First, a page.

The practice of medicine is both an art and a science. We study and learn the system so that when the time comes to apply it, there is a greater possibility of successfully helping others.
The Source-Luo Point Combination, Part 3
Dr. Nguyen Nghi (NVN) was born in Vietnam and is one of the most important scholars, writers, teachers and practitioners of modern time. Many of his theories and applications are the source of modern teachers from Europe and the United States.
Merger Creates New Model of Care
Two San Francisco powerhouses of holistic healing, the American College of Traditional Chinese Medicine (ACTCM) and California Institute of Integral Studies (CIIS), are merging. Together they are building a visionary approach to applied integral health.
The Roots of TCM in Depression Treatment
In traditional Chinese medicine, there is historical precedent for the treatment of so-called "Shen" (Heart-Mind) disorder, or disorder/dysregulation of the spirit, which is also considered as distinct but not separate from the cognitive function of the brain.
Exercise Recommendations for Healthy Aging
Aging is inevitable, but how you age is not. Common physical signs of aging include decreased muscle mass, decreased muscular power, increased body fat, and decreased aerobic (lung) capacity.
Looking Back: Abstracts From Chiropractic History (Summer 2015 Issue)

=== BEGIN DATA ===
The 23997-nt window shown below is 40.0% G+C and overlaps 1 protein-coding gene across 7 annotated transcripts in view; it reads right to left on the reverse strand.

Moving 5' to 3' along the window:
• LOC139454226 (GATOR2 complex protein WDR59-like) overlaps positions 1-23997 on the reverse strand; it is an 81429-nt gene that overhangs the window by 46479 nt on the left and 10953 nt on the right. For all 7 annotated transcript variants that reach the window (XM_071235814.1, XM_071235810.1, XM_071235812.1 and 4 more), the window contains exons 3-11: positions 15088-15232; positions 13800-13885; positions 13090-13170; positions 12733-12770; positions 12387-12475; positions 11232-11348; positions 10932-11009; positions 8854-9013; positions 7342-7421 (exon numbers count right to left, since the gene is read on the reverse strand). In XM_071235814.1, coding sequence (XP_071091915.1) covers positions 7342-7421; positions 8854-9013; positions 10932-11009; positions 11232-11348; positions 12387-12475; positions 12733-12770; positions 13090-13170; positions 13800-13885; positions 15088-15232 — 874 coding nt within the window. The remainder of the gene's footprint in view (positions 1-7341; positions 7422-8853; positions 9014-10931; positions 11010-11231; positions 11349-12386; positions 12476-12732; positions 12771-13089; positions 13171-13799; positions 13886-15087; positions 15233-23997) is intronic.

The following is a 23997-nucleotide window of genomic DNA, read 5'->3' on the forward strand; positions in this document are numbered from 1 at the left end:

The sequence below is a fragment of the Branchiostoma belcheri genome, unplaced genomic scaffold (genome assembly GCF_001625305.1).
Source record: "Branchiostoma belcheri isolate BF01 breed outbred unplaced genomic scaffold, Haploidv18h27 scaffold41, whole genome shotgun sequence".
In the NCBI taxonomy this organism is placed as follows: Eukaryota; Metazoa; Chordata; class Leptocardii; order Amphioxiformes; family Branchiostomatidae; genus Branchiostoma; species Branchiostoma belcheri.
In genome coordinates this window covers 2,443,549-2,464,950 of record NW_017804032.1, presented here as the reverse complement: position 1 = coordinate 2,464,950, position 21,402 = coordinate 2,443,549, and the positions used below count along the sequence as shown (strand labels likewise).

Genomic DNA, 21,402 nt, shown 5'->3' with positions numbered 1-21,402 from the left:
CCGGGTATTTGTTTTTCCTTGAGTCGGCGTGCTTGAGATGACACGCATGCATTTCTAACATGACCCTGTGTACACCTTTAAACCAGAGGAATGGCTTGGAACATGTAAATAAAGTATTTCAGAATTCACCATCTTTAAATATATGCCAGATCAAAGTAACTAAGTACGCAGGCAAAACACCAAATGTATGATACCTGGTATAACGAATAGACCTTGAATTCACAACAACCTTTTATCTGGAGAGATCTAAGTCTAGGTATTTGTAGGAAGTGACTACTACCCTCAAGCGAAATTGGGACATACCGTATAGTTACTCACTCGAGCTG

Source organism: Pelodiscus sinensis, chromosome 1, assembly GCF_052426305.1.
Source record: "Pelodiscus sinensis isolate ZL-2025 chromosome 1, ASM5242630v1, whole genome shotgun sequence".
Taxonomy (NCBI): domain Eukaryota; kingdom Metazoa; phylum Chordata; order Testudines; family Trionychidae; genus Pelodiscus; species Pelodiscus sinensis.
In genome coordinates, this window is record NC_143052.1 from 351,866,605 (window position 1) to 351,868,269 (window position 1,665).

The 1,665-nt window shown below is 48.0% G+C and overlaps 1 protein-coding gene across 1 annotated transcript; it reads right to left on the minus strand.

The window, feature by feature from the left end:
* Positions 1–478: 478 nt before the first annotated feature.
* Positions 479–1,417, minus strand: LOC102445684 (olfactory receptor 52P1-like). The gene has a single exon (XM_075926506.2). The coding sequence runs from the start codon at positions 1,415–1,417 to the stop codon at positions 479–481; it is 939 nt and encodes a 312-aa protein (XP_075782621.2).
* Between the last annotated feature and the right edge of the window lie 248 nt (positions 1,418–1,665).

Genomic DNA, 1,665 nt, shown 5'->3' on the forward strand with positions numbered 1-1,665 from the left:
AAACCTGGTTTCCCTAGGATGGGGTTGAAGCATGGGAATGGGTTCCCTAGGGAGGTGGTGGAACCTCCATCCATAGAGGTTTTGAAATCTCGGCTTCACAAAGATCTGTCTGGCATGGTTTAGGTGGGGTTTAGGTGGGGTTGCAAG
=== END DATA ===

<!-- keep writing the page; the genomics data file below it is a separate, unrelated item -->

The following abstracts are reprinted with permission from Chiropractic History, the official journal of the Association for the History of Chiropractic. Chiropractic History is the leading scholarly journal of the chiropractic profession dedicated to the preservation and dissemination of the profession's credible history.
Reverse Digit Span: A Useful Assessment Tool for Patients With and Without Concussion
Reverse digit span is an easily administered test of attention span. It is a component of the SCAT3 test, which is frequently used to assess concussion. It has been part of the armamentarium of cognitive assessment for many years.
Can Acupuncture Treat Knee Pain?
Recently, an article in the Journal of the American Medical Association concluded that, "neither laser nor needle acupuncture conferred benefit over sham for pain or function" among older chronic knee pain patients.
Online Marketing Basics: Google Ranking, Part 1
We all know there is so much opportunity with online marketing. And, let's face it, if you don't have a presence online with a website and social media, you are probably not where you want to be.
The Integrative Medicine Puzzle: Putting the Pieces Together
The conversation is changing in the broader healthcare community with patients actually moving the discussion toward more integrative topics. Patients today want to know their options.
Chiropractic Care and Risk of Stroke: The Shoe Moves to the Other Foot